A mother of four New Zealand citizen children says it is emotionally distressing to not know whether she can be around to see her children grow up in New Zealand.
Sharon Choo, 40, originally from Malaysia, is married to a New Zealander Barry Eade, 56, and has four children aged between 5 and 12.
Although the children are all New Zealand citizens, Choo has been denied a residence visa because Eade had previously sponsored two other foreign partners.
Since moving here four years ago, Choo said it has been “unsettling” and a “daily torture” not knowing if she can be with her children and watch them grow up.
Nichola Hogg, Immigration NZ’s general manager border and visa operations, said INZ received a residence visa application for Choo under the partnership category in February 2021.
A decision was made in July last year to decline the application as she did not meet the requirements to be granted a residence visa.
“Ms Choo’s partner, Barry Eade, has previously supported two successful residence visa applications under the partner category and is therefore unable to support Ms Choo’s application,” Hogg said.
“INZ’s role as a regulator is to assess visa applications against the relevant immigation requirements and we have no ability to apply discretion when considering residence applications.”
Hogg said under current immigration instructions, for a New Zealand partner to be eligible to support a partnership residence visa application, they must not have acted as a partner in more than one previous successful residence class application.
Adding to the sense of uncertainty, at one point Choo was put on an interim visa while waiting for the result of her application.
Hogg said interim visas were granted in situations where an applicant’s current visa was due to expire before a decision was made on their new visa application.
“In Ms Choo’s case, she was granted an interim visa while she waited the outcome of her work visa under the partnership category,” she said.
“We can confirm that although her residence visa was declined, Ms Choo still holds a valid work visa and is able to remain in NZ for the duration of her visa.”
Hogg added: “We empathise with the difficult situation Ms Choo and her family find themselves in.”
Choo’s current partnership work visa expires in October next year.
Choo met Eade in Malaysia in 2008 where he was working as a boat builder.
Eade sad he felt a connection with her even though she couldn’t speak English well and wasn’t confident with the language.
“From the first time we met, Sharon left quite a lasting impression, and then we started to meet for meals almost every day, most of which lasted until after midnight,” he said.
After being together for a few months, he asked Choo to move in with him and she agreed.
It was during a trip to Thailand to deliver a boat for a regatta that Choo became pregnant, and they had their first son, Sebastian.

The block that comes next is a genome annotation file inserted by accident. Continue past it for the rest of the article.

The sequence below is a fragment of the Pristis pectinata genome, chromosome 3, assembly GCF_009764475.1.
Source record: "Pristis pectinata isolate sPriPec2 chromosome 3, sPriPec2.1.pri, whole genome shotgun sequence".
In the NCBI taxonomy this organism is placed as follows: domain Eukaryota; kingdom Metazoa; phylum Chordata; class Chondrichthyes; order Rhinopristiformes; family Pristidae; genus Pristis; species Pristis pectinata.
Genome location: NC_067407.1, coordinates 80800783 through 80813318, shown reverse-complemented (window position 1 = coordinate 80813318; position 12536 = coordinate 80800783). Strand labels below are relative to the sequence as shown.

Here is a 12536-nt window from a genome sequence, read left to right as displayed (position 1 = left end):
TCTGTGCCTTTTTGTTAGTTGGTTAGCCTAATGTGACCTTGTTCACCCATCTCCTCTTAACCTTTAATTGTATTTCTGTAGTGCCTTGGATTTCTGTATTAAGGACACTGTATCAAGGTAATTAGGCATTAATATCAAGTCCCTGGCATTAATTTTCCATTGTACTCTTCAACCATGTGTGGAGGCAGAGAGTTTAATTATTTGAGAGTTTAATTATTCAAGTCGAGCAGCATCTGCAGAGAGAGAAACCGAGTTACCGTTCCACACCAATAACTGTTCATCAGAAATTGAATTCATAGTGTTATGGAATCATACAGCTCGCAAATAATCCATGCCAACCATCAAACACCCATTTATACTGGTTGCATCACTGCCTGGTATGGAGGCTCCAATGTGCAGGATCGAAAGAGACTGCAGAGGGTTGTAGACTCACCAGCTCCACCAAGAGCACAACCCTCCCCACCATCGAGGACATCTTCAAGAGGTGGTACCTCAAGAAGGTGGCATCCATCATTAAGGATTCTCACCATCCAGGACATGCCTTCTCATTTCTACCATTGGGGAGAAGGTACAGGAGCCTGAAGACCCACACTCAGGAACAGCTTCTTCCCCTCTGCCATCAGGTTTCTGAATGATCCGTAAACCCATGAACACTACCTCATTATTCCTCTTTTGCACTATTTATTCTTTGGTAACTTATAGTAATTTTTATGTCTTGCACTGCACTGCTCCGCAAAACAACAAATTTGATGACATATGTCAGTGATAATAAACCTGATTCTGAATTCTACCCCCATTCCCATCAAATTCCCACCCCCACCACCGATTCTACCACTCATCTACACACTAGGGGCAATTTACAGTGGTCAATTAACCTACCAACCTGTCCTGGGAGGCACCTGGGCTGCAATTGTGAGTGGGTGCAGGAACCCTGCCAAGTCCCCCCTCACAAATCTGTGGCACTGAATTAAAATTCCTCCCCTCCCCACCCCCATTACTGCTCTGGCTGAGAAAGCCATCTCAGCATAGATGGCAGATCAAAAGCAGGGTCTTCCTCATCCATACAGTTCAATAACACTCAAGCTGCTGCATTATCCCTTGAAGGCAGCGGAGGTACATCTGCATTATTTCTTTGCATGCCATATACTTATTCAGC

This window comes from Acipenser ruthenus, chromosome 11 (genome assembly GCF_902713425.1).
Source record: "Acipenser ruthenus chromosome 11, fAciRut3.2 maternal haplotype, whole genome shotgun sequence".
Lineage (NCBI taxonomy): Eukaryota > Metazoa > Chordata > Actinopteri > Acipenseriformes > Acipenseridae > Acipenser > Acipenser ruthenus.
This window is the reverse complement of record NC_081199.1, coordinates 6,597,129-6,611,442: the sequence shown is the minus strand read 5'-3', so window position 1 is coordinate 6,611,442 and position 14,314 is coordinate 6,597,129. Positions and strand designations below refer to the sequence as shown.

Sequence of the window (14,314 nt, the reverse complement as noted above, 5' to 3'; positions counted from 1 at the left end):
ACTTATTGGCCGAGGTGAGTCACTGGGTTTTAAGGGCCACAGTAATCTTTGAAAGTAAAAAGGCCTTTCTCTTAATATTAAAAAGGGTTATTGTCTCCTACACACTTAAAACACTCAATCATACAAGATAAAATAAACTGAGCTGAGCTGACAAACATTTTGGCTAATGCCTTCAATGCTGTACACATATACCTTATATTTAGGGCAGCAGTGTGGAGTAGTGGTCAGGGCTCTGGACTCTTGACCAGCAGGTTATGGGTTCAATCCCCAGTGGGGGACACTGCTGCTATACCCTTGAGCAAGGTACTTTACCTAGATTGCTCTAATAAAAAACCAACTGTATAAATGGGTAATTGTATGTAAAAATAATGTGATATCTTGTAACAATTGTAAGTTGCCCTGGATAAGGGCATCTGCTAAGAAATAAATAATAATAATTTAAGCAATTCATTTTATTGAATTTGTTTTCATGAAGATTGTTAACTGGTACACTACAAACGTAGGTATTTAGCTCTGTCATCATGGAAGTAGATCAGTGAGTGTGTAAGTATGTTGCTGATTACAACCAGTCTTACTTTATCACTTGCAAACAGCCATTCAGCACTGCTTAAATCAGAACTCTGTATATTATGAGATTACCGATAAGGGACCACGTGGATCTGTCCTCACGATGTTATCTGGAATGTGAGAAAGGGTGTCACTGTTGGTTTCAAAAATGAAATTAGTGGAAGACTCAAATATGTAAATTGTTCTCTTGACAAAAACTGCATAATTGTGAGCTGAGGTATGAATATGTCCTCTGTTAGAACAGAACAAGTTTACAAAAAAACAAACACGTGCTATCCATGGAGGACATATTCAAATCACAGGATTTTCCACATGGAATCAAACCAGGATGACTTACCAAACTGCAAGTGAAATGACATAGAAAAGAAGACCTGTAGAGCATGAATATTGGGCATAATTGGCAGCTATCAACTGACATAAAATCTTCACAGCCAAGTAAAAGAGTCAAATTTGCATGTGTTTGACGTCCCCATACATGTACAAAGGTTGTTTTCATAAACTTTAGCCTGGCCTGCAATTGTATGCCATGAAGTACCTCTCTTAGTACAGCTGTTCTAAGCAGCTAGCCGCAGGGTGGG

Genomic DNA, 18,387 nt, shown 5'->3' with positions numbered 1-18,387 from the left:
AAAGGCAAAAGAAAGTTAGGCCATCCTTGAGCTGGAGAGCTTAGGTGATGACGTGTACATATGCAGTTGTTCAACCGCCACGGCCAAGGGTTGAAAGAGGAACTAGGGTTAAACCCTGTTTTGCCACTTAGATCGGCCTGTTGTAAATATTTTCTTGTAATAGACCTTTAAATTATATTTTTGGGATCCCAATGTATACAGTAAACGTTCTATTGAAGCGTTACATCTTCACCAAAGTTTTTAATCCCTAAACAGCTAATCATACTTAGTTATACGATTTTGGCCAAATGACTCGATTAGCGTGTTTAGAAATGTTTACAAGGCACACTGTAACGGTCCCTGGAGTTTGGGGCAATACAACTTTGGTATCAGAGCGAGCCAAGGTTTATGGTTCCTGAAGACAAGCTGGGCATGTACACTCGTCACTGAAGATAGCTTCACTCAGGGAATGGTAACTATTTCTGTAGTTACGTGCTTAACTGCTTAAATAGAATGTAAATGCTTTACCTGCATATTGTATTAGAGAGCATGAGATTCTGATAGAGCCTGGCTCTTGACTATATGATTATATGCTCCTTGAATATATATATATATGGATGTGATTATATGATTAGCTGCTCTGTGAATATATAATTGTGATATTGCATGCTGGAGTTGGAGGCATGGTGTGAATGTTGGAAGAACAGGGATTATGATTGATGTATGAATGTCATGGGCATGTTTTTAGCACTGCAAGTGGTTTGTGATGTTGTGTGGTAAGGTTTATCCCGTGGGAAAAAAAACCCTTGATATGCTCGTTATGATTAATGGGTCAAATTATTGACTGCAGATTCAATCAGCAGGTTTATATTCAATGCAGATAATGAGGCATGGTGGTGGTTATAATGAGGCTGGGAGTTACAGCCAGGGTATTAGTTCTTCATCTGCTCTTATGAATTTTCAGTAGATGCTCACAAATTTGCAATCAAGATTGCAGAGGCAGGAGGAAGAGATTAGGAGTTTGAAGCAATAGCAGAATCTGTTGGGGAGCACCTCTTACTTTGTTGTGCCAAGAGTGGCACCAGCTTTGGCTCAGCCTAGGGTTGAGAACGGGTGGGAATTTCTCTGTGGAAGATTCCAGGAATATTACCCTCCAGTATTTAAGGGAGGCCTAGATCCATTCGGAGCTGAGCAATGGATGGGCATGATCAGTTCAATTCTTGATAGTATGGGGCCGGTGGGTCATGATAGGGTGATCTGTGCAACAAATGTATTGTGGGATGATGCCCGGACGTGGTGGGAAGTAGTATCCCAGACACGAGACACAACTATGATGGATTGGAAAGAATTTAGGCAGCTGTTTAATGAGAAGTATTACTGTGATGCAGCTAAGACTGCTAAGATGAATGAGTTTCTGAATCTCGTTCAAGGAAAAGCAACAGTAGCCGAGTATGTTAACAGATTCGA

“Having our first son was a new experience and a new challenge for our future together,” Eade said.
“We made the decision to get married, and had a large family ceremony that followed the Chinese tradition back in Alor Setar, Malaysia.”
They had their second son Alexander in 2015, Nicholas in 2017 and then their youngest Riccardo in 2018.
“One of the main reasons we decided to come back to New Zealand was for our kids and their schooling,” Eade said.
In Malaysia, Eade said Sebastian had been attending a Chinese school in Malaysia.
“The schooling was very forceful when it came to learning. School starts at 7.30am to 1.30pm, and the afternoon is littered with different tuitions,” he said
“When he arrived back home late in the evening he would still have homework to do, and this meant he would finish at 9pm on average. Crazy stuff.”
However, since moving to Auckland and attending Silverdale Primary, Eade said Sebastian has shown more interest to learn and also has time “to be a kid”.
“You can see happiness in his face,” Eade said.
Eade said the entire family had adjusted and were now “well immersed” in New Zealand life.
“This is where I was born, this is where I want to see my children grow up, but I feel it is unfair that INZ has this rule that I cannot support the mother of my children for residency,” he said.
“Going back to Malaysia is not an option, neither is having my children grow up without their mother.”
Eade said he had two failed relationships with foreign partners, one was a British national in 1992 and another Malaysian woman in 2003.
“As with life and love, sometimes things don’t turn out as planned, but it is not something that families should be punished for,” he said.
“The criteria should be whether a relationship is genuine, and ours one hundred per cent is, rather than how many times someone had failed in relationships.”
Eade, however, said he did not believe he was a residency sponsor for his first wife and is in the process of seeking legal advice over that.
Choo, who now works as a cleaner, says her family and children meant everything to her.
Their third son also has mild autism, and will not get the same support in Malaysia as he does here.
“Life is a lot harder for me here in New Zealand when compared to Malaysia, but I think it is better for my children to be here, so it is worth the sacrifice,” she said.
“They really mean the world to me and I cannot imagine being without them even for a day.
“In my heart, New Zealand is home, but in my head, it is such a torture every day and so unsettling not knowing if I will be able to remain with them.”